in: Journal of Global Ethics 18 (2), 248-266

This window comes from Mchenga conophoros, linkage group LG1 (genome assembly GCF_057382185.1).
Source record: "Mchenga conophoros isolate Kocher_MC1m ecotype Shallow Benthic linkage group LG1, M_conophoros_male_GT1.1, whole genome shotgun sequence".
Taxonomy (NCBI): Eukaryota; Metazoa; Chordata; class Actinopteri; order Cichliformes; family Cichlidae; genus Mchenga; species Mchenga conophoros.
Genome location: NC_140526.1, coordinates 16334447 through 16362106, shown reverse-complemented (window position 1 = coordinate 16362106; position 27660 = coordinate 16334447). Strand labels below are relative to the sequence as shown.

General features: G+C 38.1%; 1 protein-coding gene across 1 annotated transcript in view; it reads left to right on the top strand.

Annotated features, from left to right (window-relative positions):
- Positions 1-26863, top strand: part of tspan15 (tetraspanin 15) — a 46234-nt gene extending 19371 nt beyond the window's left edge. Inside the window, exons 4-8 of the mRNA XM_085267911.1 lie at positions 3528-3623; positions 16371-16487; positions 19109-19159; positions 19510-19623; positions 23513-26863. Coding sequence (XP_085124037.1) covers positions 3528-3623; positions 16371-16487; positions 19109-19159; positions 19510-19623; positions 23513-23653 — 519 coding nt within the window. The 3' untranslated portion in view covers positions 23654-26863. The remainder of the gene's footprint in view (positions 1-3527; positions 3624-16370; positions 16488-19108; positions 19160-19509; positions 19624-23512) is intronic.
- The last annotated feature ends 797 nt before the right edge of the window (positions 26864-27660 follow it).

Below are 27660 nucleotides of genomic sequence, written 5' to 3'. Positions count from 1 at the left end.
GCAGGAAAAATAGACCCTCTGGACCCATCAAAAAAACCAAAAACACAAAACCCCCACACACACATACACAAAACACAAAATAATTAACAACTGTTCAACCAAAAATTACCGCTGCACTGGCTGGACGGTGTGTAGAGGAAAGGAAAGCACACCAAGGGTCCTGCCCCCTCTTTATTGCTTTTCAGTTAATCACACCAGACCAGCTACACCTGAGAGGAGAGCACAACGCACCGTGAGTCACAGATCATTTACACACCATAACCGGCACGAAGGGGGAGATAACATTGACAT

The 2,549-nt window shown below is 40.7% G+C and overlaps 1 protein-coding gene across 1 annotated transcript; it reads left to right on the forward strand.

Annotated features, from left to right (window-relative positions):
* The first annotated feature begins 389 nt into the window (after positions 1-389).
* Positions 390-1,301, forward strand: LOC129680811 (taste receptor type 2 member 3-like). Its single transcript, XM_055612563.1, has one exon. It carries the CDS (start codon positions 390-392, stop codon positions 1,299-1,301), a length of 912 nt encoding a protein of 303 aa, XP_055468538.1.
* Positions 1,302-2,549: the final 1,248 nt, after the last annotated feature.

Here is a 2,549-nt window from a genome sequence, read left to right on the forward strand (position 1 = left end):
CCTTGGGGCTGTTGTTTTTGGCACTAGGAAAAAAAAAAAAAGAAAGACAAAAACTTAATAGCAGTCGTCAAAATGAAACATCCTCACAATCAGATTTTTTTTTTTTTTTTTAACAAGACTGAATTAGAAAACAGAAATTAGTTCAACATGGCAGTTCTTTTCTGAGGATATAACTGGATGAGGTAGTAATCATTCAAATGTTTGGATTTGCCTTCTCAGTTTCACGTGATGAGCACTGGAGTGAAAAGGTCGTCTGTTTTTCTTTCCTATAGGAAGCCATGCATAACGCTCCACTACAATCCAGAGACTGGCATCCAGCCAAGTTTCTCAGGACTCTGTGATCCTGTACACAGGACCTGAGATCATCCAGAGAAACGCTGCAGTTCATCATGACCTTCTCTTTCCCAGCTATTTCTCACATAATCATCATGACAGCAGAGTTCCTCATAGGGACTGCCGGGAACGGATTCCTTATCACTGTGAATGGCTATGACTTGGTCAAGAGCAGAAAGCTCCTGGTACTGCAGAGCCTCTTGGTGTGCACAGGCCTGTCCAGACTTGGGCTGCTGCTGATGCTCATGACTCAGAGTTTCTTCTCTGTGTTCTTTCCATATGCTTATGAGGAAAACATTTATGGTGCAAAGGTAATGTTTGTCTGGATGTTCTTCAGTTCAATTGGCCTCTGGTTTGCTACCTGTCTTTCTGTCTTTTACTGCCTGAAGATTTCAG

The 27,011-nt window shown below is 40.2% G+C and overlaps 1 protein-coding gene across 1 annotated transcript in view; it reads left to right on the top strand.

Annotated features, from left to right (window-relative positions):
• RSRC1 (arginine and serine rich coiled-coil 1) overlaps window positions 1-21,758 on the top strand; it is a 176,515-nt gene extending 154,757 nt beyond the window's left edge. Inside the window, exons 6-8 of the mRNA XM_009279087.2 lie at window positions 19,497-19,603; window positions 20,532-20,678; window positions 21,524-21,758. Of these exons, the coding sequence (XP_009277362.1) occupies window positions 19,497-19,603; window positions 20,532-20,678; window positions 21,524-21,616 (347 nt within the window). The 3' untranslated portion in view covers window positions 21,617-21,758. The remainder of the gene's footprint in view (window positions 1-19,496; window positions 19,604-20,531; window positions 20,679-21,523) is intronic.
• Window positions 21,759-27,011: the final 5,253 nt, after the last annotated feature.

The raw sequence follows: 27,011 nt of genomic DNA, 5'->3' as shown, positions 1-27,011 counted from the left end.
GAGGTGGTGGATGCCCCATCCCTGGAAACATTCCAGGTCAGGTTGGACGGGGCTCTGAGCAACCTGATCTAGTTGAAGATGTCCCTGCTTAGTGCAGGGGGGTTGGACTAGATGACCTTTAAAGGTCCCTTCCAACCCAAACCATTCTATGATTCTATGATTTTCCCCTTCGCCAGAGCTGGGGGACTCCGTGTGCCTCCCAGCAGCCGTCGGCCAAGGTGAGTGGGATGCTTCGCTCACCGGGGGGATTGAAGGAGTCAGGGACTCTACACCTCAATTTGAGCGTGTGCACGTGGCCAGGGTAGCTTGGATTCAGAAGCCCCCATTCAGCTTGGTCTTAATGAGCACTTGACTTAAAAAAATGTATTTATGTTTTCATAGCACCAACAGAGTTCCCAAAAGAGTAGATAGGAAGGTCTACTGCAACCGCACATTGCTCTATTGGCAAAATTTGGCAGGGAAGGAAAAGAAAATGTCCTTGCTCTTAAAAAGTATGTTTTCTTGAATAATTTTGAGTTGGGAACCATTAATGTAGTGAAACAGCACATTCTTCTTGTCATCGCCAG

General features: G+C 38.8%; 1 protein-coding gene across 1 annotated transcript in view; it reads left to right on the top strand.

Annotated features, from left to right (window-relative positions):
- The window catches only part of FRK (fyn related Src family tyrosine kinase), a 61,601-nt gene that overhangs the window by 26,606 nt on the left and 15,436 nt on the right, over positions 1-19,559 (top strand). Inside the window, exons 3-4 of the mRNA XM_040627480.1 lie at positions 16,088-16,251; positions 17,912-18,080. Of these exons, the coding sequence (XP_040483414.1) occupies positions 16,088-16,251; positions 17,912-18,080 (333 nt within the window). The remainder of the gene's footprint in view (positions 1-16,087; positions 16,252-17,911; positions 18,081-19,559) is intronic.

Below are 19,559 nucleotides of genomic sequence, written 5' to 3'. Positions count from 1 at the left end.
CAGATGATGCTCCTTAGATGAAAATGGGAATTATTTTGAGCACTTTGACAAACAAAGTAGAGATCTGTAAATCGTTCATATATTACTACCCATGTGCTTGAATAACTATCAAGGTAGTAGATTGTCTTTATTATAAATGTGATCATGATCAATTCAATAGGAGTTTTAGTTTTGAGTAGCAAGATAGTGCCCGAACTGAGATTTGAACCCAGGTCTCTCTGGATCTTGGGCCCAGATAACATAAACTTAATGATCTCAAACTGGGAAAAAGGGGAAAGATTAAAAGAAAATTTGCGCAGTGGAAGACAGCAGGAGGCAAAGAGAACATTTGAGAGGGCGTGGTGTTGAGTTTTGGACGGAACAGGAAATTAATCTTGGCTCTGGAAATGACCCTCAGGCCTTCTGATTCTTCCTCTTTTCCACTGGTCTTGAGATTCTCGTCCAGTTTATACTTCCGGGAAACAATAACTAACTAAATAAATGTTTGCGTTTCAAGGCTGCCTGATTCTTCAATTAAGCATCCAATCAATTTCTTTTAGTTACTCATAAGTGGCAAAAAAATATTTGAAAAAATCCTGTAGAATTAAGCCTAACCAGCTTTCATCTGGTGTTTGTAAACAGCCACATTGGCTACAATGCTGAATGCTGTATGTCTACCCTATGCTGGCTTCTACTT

In the last few decades, the democratic credentials of global governance institutions have been extensively debated in the fields of international relations and political philosophy. However, despite their prominent role in the architecture of global governance, club governance institutions like the Group of Seven (G7) or the Group of Twenty (G20) have rarely been considered from the perspective of democratic theory. Focussing on the G20, this paper analyses its functions in international political practice and discusses whether, in exercising these functions, the G20 exhibits a democratic deficit. As a standard of democracy, the analysis uses the all-affected principle, according to which all those who are affected by a policy decision should be given the opportunity to participate in decision-making. This paper identifies several democratic shortcomings of the G20, for instance related to the exclusion of citizens of non-member states and a lack of parliamentary and public control. By describing realisable reforms that could to some degree alleviate these shortcomings, it is shown that more democratic institutional alternatives are feasible. Thus, the ascription of a democratic deficit to the G20 is warranted.